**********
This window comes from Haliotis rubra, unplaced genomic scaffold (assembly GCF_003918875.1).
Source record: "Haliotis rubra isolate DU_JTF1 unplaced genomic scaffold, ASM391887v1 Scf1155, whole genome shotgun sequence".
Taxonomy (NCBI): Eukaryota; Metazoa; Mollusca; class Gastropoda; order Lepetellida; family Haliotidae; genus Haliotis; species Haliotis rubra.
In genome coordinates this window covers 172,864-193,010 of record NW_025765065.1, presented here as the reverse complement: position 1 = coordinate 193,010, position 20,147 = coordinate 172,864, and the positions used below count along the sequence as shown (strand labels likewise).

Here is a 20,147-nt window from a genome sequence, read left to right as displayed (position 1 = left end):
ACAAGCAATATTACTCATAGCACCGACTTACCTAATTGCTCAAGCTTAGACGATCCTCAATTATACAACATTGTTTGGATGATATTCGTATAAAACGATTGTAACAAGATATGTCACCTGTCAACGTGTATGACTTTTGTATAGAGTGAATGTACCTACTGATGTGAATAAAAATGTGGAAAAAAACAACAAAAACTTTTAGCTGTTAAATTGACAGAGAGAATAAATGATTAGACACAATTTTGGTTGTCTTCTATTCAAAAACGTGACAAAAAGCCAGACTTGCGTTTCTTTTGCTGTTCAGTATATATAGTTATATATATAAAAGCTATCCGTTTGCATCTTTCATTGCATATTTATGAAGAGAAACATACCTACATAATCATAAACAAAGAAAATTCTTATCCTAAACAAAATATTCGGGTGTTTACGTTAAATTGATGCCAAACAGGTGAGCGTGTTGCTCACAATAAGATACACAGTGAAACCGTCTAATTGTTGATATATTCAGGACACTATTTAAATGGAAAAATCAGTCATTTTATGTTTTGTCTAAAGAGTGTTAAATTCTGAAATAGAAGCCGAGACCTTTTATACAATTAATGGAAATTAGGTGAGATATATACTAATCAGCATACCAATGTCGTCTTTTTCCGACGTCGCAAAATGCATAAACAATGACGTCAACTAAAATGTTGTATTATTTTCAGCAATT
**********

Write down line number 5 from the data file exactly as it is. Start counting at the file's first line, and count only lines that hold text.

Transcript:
Here is a 20,147-nt window from a genome sequence, read left to right as displayed (position 1 = left end):